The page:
Pink Floyd

Welcome to the Machine

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Song Review by

It's not very often that a band criticizes the unrelenting operations of the music industry within their own music. This is exactly what Pink Floyd did with "Welcome to the Machine," the second song from 1975's Wish You Were Here album, and the first song to follow the opening "Shine on You Crazy Diamond, Pt. 1." "Welcome to the Machine" maintains the album's theme of alienation, human detachment both physically and spiritually, and separation. In it, Waters' lyrics pertain to the revolving-door type of environment that is displayed by the record companies, and how bands are built up and taken advantage of, then disposed of just as quickly. Waters felt that the personalities behind the companies were nothing more than industry fat cats, cashing in on the prosperity of the artists without any love or adoration for the music itself. The song is sung by Waters as well, and in it his voice takes on a slightly desperate tone, done purposely in order to carry out the song's empty connotations toward the business. Wright and Gilmour both employ the keyboards effectively throughout the song, especially the isolated texture of the ARP synthesizer played by Wright. The entire song takes on a certain futuristic air, even in the gradual but encroaching guitar of David Gilmour. The beginning and end of the song initiate the sound of a person entering and exiting a machine, aptly symbolizing the artist's brief encounter with fame, fortune, and glory, all at the expense of the ruthless music industry.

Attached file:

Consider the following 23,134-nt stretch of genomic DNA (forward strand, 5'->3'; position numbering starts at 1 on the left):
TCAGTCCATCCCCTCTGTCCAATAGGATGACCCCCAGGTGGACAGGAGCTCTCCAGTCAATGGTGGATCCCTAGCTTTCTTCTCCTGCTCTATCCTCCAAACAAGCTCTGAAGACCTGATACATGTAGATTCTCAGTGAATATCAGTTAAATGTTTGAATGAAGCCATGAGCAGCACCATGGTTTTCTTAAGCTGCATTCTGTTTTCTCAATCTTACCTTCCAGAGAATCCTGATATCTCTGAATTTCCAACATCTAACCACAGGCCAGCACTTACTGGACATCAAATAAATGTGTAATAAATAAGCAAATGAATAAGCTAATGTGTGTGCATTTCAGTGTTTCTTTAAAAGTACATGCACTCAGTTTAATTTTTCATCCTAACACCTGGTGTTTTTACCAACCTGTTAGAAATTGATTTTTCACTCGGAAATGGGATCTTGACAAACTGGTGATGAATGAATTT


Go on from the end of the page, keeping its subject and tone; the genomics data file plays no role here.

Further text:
Appears On

Year Artist/Album Label Time AllMusic Rating
Wish You Were Here 1975 Capitol 7:31
Discovery 2011 Capitol / EMI / EMI Music Distribution 7:31